In a study by ESG and ISSA, 20 percent of the surveyed cybersecurity professionals reported a significant increase in cyberattack incidents related to the COVID-19 pandemic. In response to the increasing volume of cyberattacks, many organizations have amplified cybersecurity and reconfigured their security controls.
Common pandemic-related threats
Cybercriminals continue to take advantage of the chaos, panic and destabilization caused by the COVID-19 crisis to perpetrate their heinous acts. Just over a month after the outbreak was declared a global pandemic, WHO reported a surge in cyberattack attempts targeting healthcare workers and the general public.
Here are some of the common threats greatly escalated by the pandemic:
COVID-19-related phishing attacks went up 667 percent between February and March. A majority of these were scam emails and brand impersonations done through fake websites and compromised business emails.
Malware and ransomware
Numerous malicious software applications have debuted during the pandemic. They include banking, mobile, crypto-mining and phishing-related malware.
WFH device attacks
Due to movement restrictions, many institutions have resorted to frantically putting together remote working infrastructures to enable their staff to work from home. Allowing employees to access corporate networks and online resources remotely through their personal devices may create exploitable security loopholes. In fact, many businesses have amplified cybersecurity in terms of network security and round-the-clock traffic monitoring to reduce the inherent risks of remote working.
Addressing cybersecurity during and after a pandemic
The ongoing pandemic has truly tested businesses’ resilience, agility and ability to counter rampant security threats. A post-pandemic world may still be riddled with serious threats as businesses and communities come to terms with the new norm.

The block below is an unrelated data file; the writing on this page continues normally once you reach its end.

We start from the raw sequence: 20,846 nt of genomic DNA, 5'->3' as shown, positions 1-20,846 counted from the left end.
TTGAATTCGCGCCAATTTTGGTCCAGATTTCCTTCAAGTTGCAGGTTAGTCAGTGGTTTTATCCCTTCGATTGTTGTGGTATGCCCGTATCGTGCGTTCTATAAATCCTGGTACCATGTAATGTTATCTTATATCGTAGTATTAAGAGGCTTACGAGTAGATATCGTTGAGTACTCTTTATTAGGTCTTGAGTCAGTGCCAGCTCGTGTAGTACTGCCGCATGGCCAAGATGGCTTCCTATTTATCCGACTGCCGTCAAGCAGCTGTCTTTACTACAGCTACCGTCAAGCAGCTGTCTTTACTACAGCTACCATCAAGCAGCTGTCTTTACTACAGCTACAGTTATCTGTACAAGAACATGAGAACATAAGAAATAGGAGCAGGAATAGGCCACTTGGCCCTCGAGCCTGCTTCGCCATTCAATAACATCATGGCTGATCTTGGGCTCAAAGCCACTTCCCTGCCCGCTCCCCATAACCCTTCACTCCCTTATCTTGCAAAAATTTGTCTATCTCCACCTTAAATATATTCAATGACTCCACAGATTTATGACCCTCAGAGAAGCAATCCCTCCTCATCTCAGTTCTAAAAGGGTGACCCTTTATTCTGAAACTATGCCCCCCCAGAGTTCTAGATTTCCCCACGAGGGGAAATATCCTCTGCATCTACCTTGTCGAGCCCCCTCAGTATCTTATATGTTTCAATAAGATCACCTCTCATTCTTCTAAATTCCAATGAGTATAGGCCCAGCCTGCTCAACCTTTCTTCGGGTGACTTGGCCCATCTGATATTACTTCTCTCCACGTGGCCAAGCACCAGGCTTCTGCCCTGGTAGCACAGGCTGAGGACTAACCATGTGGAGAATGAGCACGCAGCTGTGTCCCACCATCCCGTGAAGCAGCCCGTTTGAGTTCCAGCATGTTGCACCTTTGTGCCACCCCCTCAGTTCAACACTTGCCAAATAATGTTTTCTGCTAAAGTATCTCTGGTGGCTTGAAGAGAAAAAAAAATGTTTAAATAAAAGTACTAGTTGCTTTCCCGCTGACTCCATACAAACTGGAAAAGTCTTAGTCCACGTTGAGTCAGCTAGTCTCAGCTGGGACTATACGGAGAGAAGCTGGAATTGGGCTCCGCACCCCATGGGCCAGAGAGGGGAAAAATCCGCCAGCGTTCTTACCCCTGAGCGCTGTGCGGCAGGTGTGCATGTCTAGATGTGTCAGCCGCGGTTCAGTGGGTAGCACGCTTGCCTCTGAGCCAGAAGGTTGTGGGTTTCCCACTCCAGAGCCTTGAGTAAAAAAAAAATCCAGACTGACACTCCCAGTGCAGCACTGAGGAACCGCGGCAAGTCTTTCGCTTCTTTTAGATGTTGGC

Now is the time to rethink your entire cybersecurity strategy not only to make it through the crisis but to future-proof your company against the next global or internal turmoil. Draw from the lesson learned during the COVID-19 crisis to prepare your business for the unexpected. Doing so will ensure business continuity and preserve your brand’s reputation during difficult times.
Implement new tactics
Besides structuring an amplified cybersecurity framework, it’s also essential to unlearn old ways and adopt new strategies. Remember, effective cybersecurity protocols rely on incremental improvements.
One of the greatest challenges during the crisis is getting employees to collaborate remotely on a secure platform. You must revamp your network and end-to-end security to guarantee data and user protection in a remote working environment.
This is just one example of the additional techniques you can apply to your defense plan. You can also look into multi-factor authentication, email screening tools and dedicated anti-malware to fend off social engineering threats targeted at work-from-home devices.
Restructure your organization’s leadership
Assign clear leadership roles to your CISO and other members of the IT security team. Define security practices and responsibilities to ensure there are clear procedures to follow during a crisis. Senior-level security executives should focus on protecting the organization’s digital infrastructure without disrupting critical business operations. There is always a need for authoritative leadership when it comes to risk and crisis management.
Train employees in cybersecurity
Employees are usually the prime targets for scam emails, malicious vectors and brute force end user device attacks. Although employees are your first line of defense, the human element is the weakest link in any cybersecurity system.
Supplement your amplified cybersecurity measures by sensitizing your staff on best practices. Explain the need to observe security protocols and instill a sense of security accountability within each employee. Make them aware of the severity of potential threats and how to identify and protect the company against imminent attacks. Crucially, teach your staff to avert social engineering attacks and avoid making careless mistakes that could jeopardize security.
Risk mitigation, especially during and after a crisis, calls for a collective company-wide effort. More importantly, you have to reassess your threat awareness and preparedness and explore new ways to tackle emerging challenges. Reach out to us today to gain amplified cybersecurity and protect your business and remote workforce.